*The Zero Mercury Working Group (ZMWG) is an international coalition of over 95 public interest environmental and health non-governmental organizations from more than 50 countries from around the world formed in 2005 by the European Environmental Bureau and the Mercury Policy Project.  ZMWG strives for zero supply, demand, and emissions of mercury from all anthropogenic sources, with the goal of reducing mercury in the global environment to a minimum.  Our mission is to advocate and support the adoption and implementation of a legally binding instrument which contains mandatory obligations to eliminate where feasible, and otherwise minimize, the global supply and trade of mercury, the global demand for mercury, anthropogenic releases of mercury to the environment, and human and wildlife exposure to mercury.



 

Home Press Releases ZMWG welcomes new Mercury Convention, calls for its speedy ratification - 50 by 2015: Make it Happen...
ZMWG welcomes new Mercury Convention, calls for its speedy ratification - 50 by 2015: Make it Happen PDF Print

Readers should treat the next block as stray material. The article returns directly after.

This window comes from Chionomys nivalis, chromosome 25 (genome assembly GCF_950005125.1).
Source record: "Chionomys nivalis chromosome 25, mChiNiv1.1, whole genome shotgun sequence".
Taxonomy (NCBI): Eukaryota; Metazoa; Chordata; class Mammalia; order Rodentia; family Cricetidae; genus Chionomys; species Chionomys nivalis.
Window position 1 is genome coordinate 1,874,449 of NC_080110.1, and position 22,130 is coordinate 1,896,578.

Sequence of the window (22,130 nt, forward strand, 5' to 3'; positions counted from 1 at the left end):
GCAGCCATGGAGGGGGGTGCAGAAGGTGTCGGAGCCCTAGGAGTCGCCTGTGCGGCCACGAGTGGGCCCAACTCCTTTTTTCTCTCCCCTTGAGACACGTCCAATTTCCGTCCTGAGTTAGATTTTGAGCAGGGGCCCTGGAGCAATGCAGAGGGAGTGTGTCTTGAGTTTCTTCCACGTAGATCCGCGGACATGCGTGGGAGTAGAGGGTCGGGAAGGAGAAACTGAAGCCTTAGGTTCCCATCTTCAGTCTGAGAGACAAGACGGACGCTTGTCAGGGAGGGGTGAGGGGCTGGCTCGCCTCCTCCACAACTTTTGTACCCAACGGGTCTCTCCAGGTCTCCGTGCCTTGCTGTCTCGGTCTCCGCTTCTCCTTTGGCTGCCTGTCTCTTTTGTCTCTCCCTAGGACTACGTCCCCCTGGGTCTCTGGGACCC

Monday, 07 October 2013 02:14
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Zero Mercury Working Group welcomes new Mercury Convention, calls for its speedy ratification - 50 by 2015: Make it Happen!

Kumamoto, Japan; 7 October 2013 -  As more than 140 countries are expected to convene near the small town of Minamata, Japan, in the next few days to adopt a new legally binding treaty on mercury, the Zero Mercury Working Group[i] welcomes the new treaty.  It also urges governments pay homage to Minamata and the tragedy that befell this bucolic village by undertaking concrete activities that begin reducing global mercury pollution and ratifying the treaty quickly so that it legally enters into force.

“Governments and all the stakeholders involved need to build upon this momentum by continuing to undertake mercury reduction activities in parallel, and ratifying the treaty as fast as possible,” said Elena Lymberidi-Settimo, ZMWG International Coordinator.  “We urge 50 countries to step up and ratify by 2015 — “50 by 2015 – Make it Happen!”